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  • Ingrid Nordengen

Sustainable Beauty? HELP!

Where does one begin? The concept of sustainability can be a very daunting and intimidating topic. I have wanted to adopt a more sustainable lifestyle since I was about 12 years old but I have always had some excuse as to why it wasn't the right time or just didn't seem feasible, despite only doing minimal research. I have however, since then, been exposed to this exciting and, in fact, achievable world! If you by any measure feel that making sustainable changes in your own life seem as daunting or as unfeasible as I did, but you do still want to make some changes, I can tell you that living a more sustainable lifestyle is not only attainable but can also be easy!

Before we get into it, I want to address the fact that living a more sustainable life can look quite different for different people, so don't think that committing oneself to sustainability means eating only leaves, trading in your car for a bicycle or washing with only a splash of water. It's your life and there are infinite ways in which you can incorporate sustainability as it suits you.

As you are probably aware, there is so much to cover when it comes to sustainable beauty, so I will start by sharing some of the small, manageable changes my family and I have made, as some suggestions that you may find appealing and practical. Just keep an open mind! (Also, look at how aesthetically pleasing these eco-friendly products are).

Taking the first steps towards a sustainable life is the beginning of a lifestyle change. With lifestyle changes (such as eating habits) it is best to take small steps to allow yourself to get used to the changes and in turn create new habits. Before I started making my own sustainable changes to my beauty routine, my family had already taught me about rethinking, reducing, reusing, and recycling as well as composting, saving water and electricity, using petrol sparingly, and many other eco-conscious ways of living. The knowledge I have gained has been helpful, because these are some of the factors that need to be considered when making these sustainable changes. It was only during my university years that I really started thinking about what I could do to make a difference, especially with my limited student budget. So here are some of the first few manageable sustainable beauty changes I have made in attempt to be more eco-friendly (I will be sharing more details on each of these ideas in the months to come).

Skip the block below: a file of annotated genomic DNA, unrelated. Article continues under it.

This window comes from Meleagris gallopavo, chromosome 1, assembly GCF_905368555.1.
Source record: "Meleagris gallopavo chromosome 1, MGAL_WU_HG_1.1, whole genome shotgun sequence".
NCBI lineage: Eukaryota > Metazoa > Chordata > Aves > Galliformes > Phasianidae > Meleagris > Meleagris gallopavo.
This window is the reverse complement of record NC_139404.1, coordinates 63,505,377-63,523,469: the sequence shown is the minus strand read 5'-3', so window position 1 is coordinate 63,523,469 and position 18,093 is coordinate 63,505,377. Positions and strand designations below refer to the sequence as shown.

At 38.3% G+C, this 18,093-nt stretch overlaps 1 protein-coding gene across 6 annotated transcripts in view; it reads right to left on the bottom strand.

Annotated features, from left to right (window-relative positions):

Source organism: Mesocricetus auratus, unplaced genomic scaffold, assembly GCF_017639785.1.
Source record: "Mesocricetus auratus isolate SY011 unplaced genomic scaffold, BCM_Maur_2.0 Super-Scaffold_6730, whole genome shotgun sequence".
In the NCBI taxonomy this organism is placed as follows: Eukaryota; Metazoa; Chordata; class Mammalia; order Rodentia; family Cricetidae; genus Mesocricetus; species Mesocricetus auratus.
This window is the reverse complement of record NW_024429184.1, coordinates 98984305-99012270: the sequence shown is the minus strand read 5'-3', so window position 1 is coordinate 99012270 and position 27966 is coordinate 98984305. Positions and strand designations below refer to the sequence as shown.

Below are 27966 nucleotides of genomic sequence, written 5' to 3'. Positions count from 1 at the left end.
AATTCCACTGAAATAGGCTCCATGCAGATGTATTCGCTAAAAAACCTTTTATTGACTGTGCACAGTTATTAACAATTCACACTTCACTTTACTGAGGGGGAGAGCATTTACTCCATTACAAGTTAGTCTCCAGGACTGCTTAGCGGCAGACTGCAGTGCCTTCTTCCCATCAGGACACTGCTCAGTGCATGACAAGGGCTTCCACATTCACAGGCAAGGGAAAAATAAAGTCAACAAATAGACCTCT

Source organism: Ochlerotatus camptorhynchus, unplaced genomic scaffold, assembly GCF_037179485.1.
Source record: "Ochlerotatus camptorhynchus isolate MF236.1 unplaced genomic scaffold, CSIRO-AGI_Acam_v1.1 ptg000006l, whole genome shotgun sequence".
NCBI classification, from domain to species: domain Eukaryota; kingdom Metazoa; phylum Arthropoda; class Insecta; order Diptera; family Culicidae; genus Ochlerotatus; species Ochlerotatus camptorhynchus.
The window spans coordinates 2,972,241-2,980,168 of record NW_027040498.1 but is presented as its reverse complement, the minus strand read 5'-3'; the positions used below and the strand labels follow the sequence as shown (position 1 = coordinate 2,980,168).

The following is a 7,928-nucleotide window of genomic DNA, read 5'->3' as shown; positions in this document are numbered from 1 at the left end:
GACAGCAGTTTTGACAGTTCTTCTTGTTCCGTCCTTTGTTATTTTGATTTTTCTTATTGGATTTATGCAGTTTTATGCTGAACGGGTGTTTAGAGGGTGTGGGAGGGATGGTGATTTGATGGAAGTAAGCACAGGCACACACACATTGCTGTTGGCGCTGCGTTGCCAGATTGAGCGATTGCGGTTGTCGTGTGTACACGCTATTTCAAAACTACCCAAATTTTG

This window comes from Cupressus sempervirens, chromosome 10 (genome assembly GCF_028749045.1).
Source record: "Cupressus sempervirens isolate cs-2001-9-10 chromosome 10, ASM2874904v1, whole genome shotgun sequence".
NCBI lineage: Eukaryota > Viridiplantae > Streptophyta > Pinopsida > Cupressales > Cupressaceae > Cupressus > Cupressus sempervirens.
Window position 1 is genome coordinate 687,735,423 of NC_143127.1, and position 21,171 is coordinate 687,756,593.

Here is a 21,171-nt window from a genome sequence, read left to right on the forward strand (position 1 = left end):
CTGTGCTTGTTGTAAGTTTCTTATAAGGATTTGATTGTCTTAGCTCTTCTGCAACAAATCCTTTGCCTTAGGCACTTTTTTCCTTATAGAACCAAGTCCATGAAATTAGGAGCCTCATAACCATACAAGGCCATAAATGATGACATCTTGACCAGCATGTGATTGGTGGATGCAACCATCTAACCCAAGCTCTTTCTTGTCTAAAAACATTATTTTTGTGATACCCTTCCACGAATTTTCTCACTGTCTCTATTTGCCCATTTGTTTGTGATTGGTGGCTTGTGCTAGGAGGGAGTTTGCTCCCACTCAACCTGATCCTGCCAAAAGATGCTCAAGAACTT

One of the first things I realised, which may seem obvious to most, is to first use up/finish the products you already own before switching to alternative products. I understand the overwhelming feeling of wanting to throw your whole life away and start from scratch with only sustainable products but that in itself isn't sustainable, and it will cost you...a lot. So rather, finish whatever products you have (put in that little extra effort to squeeze out the last drops) and use your sponges and toothbrushes until you're ready to recycle and replace them before converting.


The first change I started to make was being more diligent about reading the ingredients of products before purchasing them. I try to buy products that use natural or vegan ingredients, or I look for items that are free from parabens, sulphates, phthalates, aluminium, dyes, and fragrances (try finding products that are fragrance-free or fragranced with essential oils). However, it is difficult to find products that are free from all the nasties, especially trying to find ones that fit a tight budget - so one must just go for the best available option. For example, the shampoos and conditioners I have opted for have been the Organics products (that contain natural and organic ingredients and they are great for a limited budget; however they do contain sulphates and fragrances). Another thing to remember is that it takes time for one's body to adapt to the changes, so give new products a good try (I would say at least a month, unless you are allergic) before deciding that a product isn't for you. There are of course exceptions to where one might not be able to switch out a product, such as certain facewashes or creams that may be helping you with certain skin issues such as acne, skin conditions, or allergies. Personally, I am set on a specific facewash and certain face creams and SPFs, so I try my best to make changes in other areas such as exfoliants. I make my own face and body scrubs at home (recipes to come soon).


Reducing the amount of plastic one buys is of course a significant way to reduce one's carbon footprint. Opting for products in glass, paper or cardboard packaging is always the greener choice. Again, trying to avoid plastic can be difficult and can become expensive. So, what I suggest is see what is available and affordable, then pick the best one. These are some of the things you should look out for, in order of nature's preference:

  1. Compostable

  2. Biodegradable

  3. Made from 100% recycled materials

  4. 100% recyclable

For example, some of the Organics' packaging consists of 50% recycled materials and is 100% recyclable. Other things to keep in mind:

  • take your own shopping bags (leave one in your handbag or keep a few in your car)

  • avoid individually packaged items - buy in bulk